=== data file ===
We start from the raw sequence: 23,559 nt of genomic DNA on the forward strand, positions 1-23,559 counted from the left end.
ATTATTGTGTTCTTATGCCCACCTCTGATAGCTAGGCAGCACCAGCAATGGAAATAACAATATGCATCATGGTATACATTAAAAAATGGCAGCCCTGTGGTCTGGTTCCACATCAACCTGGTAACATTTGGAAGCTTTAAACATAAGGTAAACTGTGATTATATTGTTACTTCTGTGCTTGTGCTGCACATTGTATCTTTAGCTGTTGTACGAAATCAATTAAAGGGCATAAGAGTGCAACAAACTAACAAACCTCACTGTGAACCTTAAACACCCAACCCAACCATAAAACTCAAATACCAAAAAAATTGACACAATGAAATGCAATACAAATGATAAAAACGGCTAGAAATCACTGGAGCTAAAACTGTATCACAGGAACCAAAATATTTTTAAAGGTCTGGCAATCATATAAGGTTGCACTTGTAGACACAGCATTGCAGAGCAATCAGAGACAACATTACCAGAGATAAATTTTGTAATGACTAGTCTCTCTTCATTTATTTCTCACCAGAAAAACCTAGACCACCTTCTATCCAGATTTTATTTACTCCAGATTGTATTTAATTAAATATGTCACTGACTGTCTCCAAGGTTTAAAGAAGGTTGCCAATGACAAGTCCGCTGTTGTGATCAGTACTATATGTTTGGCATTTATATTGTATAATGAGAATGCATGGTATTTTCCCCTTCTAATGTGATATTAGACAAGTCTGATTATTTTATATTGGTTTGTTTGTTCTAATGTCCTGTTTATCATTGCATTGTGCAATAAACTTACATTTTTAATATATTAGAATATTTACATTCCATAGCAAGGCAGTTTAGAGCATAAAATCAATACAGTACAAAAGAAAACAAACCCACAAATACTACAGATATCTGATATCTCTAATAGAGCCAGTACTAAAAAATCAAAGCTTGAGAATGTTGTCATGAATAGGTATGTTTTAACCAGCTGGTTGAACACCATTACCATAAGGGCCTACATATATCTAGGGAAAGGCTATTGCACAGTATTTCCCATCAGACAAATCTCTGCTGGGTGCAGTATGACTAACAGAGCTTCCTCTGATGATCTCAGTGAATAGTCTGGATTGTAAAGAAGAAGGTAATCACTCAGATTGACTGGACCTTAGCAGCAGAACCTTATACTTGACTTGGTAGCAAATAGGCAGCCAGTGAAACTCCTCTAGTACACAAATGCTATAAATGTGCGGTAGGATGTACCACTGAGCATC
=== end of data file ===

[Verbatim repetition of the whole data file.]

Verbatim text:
We start from the raw sequence: 23,559 nt of genomic DNA on the forward strand, positions 1-23,559 counted from the left end.
ATTATTGTGTTCTTATGCCCACCTCTGATAGCTAGGCAGCACCAGCAATGGAAATAACAATATGCATCATGGTATACATTAAAAAATGGCAGCCCTGTGGTCTGGTTCCACATCAACCTGGTAACATTTGGAAGCTTTAAACATAAGGTAAACTGTGATTATATTGTTACTTCTGTGCTTGTGCTGCACATTGTATCTTTAGCTGTTGTACGAAATCAATTAAAGGGCATAAGAGTGCAACAAACTAACAAACCTCACTGTGAACCTTAAACACCCAACCCAACCATAAAACTCAAATACCAAAAAAATTGACACAATGAAATGCAATACAAATGATAAAAACGGCTAGAAATCACTGGAGCTAAAACTGTATCACAGGAACCAAAATATTTTTAAAGGTCTGGCAATCATATAAGGTTGCACTTGTAGACACAGCATTGCAGAGCAATCAGAGACAACATTACCAGAGATAAATTTTGTAATGACTAGTCTCTCTTCATTTATTTCTCACCAGAAAAACCTAGACCACCTTCTATCCAGATTTTATTTACTCCAGATTGTATTTAATTAAATATGTCACTGACTGTCTCCAAGGTTTAAAGAAGGTTGCCAATGACAAGTCCGCTGTTGTGATCAGTACTATATGTTTGGCATTTATATTGTATAATGAGAATGCATGGTATTTTCCCCTTCTAATGTGATATTAGACAAGTCTGATTATTTTATATTGGTTTGTTTGTTCTAATGTCCTGTTTATCATTGCATTGTGCAATAAACTTACATTTTTAATATATTAGAATATTTACATTCCATAGCAAGGCAGTTTAGAGCATAAAATCAATACAGTACAAAAGAAAACAAACCCACAAATACTACAGATATCTGATATCTCTAATAGAGCCAGTACTAAAAAATCAAAGCTTGAGAATGTTGTCATGAATAGGTATGTTTTAACCAGCTGGTTGAACACCATTACCATAAGGGCCTACATATATCTAGGGAAAGGCTATTGCACAGTATTTCCCATCAGACAAATCTCTGCTGGGTGCAGTATGACTAACAGAGCTTCCTCTGATGATCTCAGTGAATAGTCTGGATTGTAAAGAAGAAGGTAATCACTCAGATTGACTGGACCTTAGCAGCAGAACCTTATACTTGACTTGGTAGCAAATAGGCAGCCAGTGAAACTCCTCTAGTACACAAATGCTATAAATGTGCGGTAGGATGTACCACTGAGCATC